virtual ~Menu(void);
virtual void SetDisplay(Display* MyDisplay);
virtual void SetQueue(Message_Manager* MyMSG_Queue);
virtual void Update(MemoryBuffer* Buffer);
virtual void Proc(int Msg_type);
};

//Base Control class

class Control: public GfxObject
{
friend GUIBox;
friend Menu;

protected:
Display* ControlDisplay;
Message_Manager* MSG_Queue;
Control* n_control;
String Caption;
int CaptionSize;
bool Focus; //checks wether the control has the focus or not


public:
//base constructor

Control(void): ControlDisplay(NULL), MSG_Queue(NULL), n_control(NULL), Caption(""), CaptionSize(0),
Focus(false) {};
//full initiation constructor

Control(int xPos, int yPos, int ControlWidth, int ControlHeight, String Name) {};/**/
virtual ~Control(void) {};
//draws the control to the screen buffer

virtual void Update(MemoryBuffer* Buffer,int xPos,int yPos) {};
//checks wether the control has been clicked

bool CheckClick(int xPos, int yPos);
//process a control event

virtual void Proc(int Msg_type) {};
};

//Derived Clicked Control class (example: an OK button)

class ClickedControl: public Control
{
friend GUIBox;
friend Menu;

protected:
//state of the control (activated or not)

bool State;
//ID of the beneficiary of the message (it can be the game engine for a quit message or a game agent or ...)

char Msg_Dest;
//type of event to process by Msg_Dest

int Msg_Type;
void SetState(bool NewState);
bool GetState(void);

public:
//initiation constructor

ClickedControl(int xPos, int yPos, int ControlWidth, int ControlHeight, String Name, bool Init_State,
char Dest, int Msg);
virtual ~ClickedControl(void);
//draws the control to the screen

virtual void Update(MemoryBuffer* Buffer, int xPos, int yPos);
//process the event - if the control is activated, the Msg is sent to the message queue

virtual void Proc(int Msg_type);
};



As a side note I do not use much the STL library by deliberate choice:
- the STL library is not up to date (it was with my Borland C++ 5.01 and I haven''t changed since - BC++ 5.01 was before Borland C++ Builder). Hence the String class you can find.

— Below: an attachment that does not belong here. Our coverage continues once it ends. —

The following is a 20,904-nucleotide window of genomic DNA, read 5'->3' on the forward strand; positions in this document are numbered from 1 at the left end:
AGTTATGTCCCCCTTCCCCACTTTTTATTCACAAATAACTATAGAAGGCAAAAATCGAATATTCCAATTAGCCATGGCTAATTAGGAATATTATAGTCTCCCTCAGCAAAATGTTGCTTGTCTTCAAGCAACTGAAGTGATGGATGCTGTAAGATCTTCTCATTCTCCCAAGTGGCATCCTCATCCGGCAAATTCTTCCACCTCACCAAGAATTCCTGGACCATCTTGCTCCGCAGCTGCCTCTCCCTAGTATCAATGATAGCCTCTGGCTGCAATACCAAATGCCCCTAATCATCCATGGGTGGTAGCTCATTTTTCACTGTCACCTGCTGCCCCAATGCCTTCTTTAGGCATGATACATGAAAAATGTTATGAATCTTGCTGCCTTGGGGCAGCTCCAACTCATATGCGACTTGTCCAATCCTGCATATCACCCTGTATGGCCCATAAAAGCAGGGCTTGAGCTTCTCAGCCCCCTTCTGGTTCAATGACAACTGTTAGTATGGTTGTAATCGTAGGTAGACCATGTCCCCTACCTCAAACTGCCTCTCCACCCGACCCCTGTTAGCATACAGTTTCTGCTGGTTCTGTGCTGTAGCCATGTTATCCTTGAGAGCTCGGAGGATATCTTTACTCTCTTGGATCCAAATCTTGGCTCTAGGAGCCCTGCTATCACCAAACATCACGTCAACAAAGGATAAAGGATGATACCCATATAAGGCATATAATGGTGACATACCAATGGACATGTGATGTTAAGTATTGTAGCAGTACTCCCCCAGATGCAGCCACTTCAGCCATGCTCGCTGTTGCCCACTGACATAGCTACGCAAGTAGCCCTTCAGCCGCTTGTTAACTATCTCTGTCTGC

- the controls are objects which do not have the same size (I have text controls, data controls displaying agent states, picture controls, etc ...). A GUIBox may have many different controls.

Hope that helps.
Ghostly yours,
Red.

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Shambles    122
My GUI is not a typical GUI (it does not support windows.) I have a class called CMenu. CMenu is actually a manager class for the menus that will be shown before the actual game (such as load, credits, options...) Inside CMenu there is a pointer to the active menu (menu *activemenu. What I could do is just make a button in the active menu change the activemenu pointer to point to a new menu but that would be not natural and is not what I''m aiming for. So I added a transition state to switch between menus:
  		case MENU_TRANSITION:
if (!transmenu)
state = MENU_MAIN;

DrawMenu(transmenu, 1.0f);
DrawMenu(activemenu, alpha);

if (alpha <= 0.0f) {
activemenu = transmenu;
state = MENU_MAIN;
} else
alpha -= 0.02f;

break;
This is done by CMenu.Main() which is the function called if the state of the program is set to STATE_MENU (instead of STATE_GAME). But the limitations of this allows for only one type of transition between menus. Perhaps I should go more OOP...

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Kylotan    10004
quote:
Original post by Shambles
I had to add states to it which include ''MENU_OPENING'', ''MENU_MAIN'', ''MENU_TRANSITION'', and ''MENU_CLOSING''. Here is where my problem starts.

I just noticed that I can only have one type of "transition" between menus. Is this good design practice for a GUI?

What do all these states mean, in human interface terms? I mean, my menus don''t have an opening or closing state. They''re just either open or closed (assuming the menus like those in MS Windows). If you mean the actual act of growing and shrinking... well, I turn that off because it''s a pointless waste of CPU time. The presence or absence of the menu is ample feedback to the player on whether they clicked in the right place or not. Animation is eye candy in one of the places where you really don''t need it, as it''s getting in the way of the primary task which is to get and send information. All interfaces should be designed with the primary task in mind.

I don''t know what the ''transition'' means either. I know the dictionary definition, but I''ve no idea what it means for your menus.

quote:
Also, I''ve noticed that some games, (Warcraft 3 and Dungeon Siege,) use a constant background for many of the menus. Is it possible to implements such a type of menu with a "every-menu-has-a-structure" approach?